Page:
Attleboro Masonic Building

Here is an Excerpt from Ezekiel Bates Lodge’s 75th Anniversary History written by Brother Benjamin Taylor

The ten years from 1920 to 1930 were indeed notable ones. The activities in regard to a new home for our Lodge culminated in the dedication of this very beautiful Temple on December 15, 1930, but with this expense, we did not forget our charities, but made our regular annual contributions to the Rainy Day Fund of the Grand Lodge.

In 1922, a fund in the Treasurer’s hands, known as the furnishing fund, was renamed the Building Fund, and from there on, progress was slow, but gathered strength as time went on.

In May, 1926, the Worshipful Master, Robert L. Cooke, appointed the following committee: Brother Harold E. Sweet, Worshipful David E. Makepeace and Brothers Samuel M. Stone, Harry C. Wolfenden and George H. Sykes, who later proved to be the nucleus of the committee which raised the necessary funds and actually superintended the building of the Temple.

The committee reported in January, 1928, and recommended the purchase of the Wilmarth property, on which the Temple now stands. In April of that year, the Lodge voted unanimously to buy the property and that the Trustees be instructed to furnish the necessary money from the Building Fund, in their possession. In 1929, by vote of the Lodge, the Worshipful Master was authorized to increase the committee at his discretion. He added to the above mentioned committee the Wardens, Right Worshipful Ralph C. Estes and the Worshipful Master.

This committee, in their search for ideas, inspected the Temple at Meriden, Connecticut. Their report on it inspired a large number of members, who made a Sunday trip for first-sand information. They were most favorably impressed, and at the next communication, additional committees were appointed to assist the Building Committee in a campaign for funds to finance the undertaking of building a new Temple.

The week of April 10-17, 1929, was one never to be forgotten, ice the enthusiasm that prevailed in the campaign brought in f!5O,O00 in pledges. The members of Hope Chapter, Order of Eastern Star, always cooperative, won fourth place in the friendly rivalry of the five teams of workers, though they solicited only the women members. The success of that week called for a Jubilee Party, which pas held on April 22nd and provided a fitting climax. The cost of the refreshments of that party was donated by the caterer, Robert B. Slater, to the Building Fund.

Most Worshipful Walter T. Arnold, a Past Grand Master of Masons in Connecticut, was retained as architect for the building, and ground was broken September 17, 1929. The laying of the corner-stone, October 26, 1929, was an important milestone in the history of Ezekiel Bates Lodge. Most Worshipful Herbert W. Dean, Grand Master of Masons in Massachusetts, laid the stone, together with other Grand Lodge officers, assisted by Brother Fred E. Briggs, Mayor of Attleboro, Right Worshipful Ralph C. Estes and Worshipful George S. Bliven, Master of the Lodge. There were nineteen Grand Lodge officers present, together with many distinguished guests of the Grand Master and Ezekiel Bates Lodge. Hundreds of Masons from the various Lodges in the double district were there to do honor to the Grand Master and our Lodge. A beautifully etched, copper box containing many articles of Masonic and historical interest to the Craft and times, the gift of Worshipful Charles Thomae, was placed in the corner-stone.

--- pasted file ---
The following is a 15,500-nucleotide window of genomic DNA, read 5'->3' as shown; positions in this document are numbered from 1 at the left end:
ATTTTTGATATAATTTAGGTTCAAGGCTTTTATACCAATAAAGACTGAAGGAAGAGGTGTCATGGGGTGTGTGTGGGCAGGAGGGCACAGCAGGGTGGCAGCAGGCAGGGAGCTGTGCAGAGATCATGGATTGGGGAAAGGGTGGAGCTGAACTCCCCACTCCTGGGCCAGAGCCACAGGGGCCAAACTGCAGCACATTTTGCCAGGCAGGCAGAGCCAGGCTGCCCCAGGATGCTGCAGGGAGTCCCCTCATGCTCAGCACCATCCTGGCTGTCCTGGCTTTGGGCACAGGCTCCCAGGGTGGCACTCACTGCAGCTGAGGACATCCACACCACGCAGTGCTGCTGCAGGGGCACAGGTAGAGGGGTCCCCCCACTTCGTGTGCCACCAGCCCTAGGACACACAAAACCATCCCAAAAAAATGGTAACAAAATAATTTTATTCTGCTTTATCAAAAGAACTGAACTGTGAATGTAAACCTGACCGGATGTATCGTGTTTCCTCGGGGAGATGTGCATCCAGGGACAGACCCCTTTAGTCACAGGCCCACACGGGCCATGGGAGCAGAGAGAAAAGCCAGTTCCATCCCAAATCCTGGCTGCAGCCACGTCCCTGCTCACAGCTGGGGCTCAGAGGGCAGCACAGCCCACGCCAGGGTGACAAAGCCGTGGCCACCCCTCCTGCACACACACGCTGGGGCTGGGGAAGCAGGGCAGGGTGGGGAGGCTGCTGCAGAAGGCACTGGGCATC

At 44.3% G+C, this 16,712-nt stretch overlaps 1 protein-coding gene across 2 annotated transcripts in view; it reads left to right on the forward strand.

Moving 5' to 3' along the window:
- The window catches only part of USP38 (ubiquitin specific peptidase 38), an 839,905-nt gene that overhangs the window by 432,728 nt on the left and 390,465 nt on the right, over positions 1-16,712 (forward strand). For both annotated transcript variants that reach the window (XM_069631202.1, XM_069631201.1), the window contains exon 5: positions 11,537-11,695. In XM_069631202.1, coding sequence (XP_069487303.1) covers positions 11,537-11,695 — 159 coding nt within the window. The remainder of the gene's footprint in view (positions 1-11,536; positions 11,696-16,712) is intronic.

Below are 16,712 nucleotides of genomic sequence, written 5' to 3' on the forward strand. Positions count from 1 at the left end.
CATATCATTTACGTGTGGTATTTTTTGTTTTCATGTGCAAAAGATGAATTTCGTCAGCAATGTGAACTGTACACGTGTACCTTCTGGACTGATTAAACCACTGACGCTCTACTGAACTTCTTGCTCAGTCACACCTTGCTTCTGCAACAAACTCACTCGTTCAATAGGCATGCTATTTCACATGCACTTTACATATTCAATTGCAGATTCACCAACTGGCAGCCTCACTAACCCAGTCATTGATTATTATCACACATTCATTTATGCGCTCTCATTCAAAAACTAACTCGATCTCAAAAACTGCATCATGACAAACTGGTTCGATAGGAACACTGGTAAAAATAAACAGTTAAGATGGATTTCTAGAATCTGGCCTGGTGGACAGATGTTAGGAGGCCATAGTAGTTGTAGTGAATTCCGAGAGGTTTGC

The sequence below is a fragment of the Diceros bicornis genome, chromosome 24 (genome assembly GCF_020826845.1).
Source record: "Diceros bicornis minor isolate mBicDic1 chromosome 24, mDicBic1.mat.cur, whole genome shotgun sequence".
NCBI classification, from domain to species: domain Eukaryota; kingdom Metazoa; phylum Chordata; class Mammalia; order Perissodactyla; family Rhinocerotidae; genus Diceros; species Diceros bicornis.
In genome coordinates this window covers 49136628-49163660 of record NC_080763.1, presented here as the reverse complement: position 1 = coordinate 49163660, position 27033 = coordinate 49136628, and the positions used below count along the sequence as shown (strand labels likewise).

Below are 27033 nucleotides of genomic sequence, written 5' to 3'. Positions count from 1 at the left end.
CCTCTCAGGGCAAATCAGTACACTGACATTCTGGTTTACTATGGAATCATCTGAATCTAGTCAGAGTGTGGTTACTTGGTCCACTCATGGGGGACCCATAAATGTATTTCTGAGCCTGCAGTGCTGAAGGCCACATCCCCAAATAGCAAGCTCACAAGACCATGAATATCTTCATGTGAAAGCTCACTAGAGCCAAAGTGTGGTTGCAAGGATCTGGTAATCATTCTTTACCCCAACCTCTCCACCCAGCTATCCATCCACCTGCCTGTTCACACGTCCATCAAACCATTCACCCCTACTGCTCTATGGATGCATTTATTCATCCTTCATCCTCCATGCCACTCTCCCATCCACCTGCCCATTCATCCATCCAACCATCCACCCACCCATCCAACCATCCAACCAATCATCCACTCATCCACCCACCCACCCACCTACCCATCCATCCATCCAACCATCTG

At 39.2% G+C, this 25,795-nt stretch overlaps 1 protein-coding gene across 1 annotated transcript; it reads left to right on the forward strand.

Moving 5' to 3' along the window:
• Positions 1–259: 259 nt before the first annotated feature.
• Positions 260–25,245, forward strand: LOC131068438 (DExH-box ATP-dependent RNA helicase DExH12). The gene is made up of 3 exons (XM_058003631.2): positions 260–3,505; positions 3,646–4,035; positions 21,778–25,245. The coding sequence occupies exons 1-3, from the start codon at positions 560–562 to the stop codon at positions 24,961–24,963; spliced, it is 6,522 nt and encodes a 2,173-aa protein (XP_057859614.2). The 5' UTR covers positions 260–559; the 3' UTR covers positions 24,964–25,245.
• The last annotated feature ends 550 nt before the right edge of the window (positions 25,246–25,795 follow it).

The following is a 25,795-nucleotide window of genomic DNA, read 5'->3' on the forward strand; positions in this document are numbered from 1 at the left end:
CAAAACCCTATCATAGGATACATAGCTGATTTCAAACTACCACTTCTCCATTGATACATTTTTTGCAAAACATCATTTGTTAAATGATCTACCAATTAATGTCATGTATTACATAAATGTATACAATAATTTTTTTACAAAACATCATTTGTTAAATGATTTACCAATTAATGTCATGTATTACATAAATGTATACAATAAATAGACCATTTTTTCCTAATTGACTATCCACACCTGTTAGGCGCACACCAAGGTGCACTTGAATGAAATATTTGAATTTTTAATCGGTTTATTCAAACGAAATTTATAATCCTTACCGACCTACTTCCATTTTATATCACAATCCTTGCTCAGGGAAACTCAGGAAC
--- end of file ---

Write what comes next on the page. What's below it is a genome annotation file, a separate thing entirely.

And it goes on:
During the interval between the laying of this corner-stone and the dedication of the Temple, the Lodge voted confidence and assistance to the Building Committee, and Ezekiel Bates Lodge is deeply indebted to Worshipful George S. Bliven, Right Worshipful Ralph C. Estes, Worshipful Harvey E. Clap and Brothers Samuel M. Stone, Stephen H. Garner and Charles R. Gage, the Construction Committee. They gave countless hours to inspecting the progress of the building and deliberating on ways and means. Brother Harold E. Sweet was always avail┬Čable for advice and counsel. Right Worshipful Ralph C. Estes was the Treasurer and paid all the bills with meticulous care. December 15, 1930, was a momentous occasion and the first communication in the new Temple opened at 6:00 p.m. A dinner was served in the banquet hall later to over five hundred members. That evening Most Worshipful Herbert W. Dean was received with his Suite and solemnly dedicated this Temple to the purposes of Freemasonry. Many articles of use and value have been presented to the Lodge for the Temple. Among them, one particularly appreciated, is the electric clock, in its especially lovely, hand-carved, gold-leaf frame, in the main lodge-room, a gift of Worshipful Harry H. Williams, a Past Master of Paul Revere Lodge, Brockton. The transfer of lodge property from the Bronson Building to the new Temple was facilitated by the cooperation and assistance of Worshipful Winthrop F. Barden, to whom the Lodge is indebted for many courtesies.

In the brief history of twenty-five years in our apartments, on the two upper floors of the building, we older members think back ever so kindly to our social and fraternal good times there. It is a curious fact that we often remember the little things, rather than the big ones, and each of us were impressed by that which we were more easily attracted by, but I wish to speak of the pipe organ, and to say, on good authority, that it was another gift of Right Worshipful Daniel H. Smith. It is the organ now in our Tower lodge-room.

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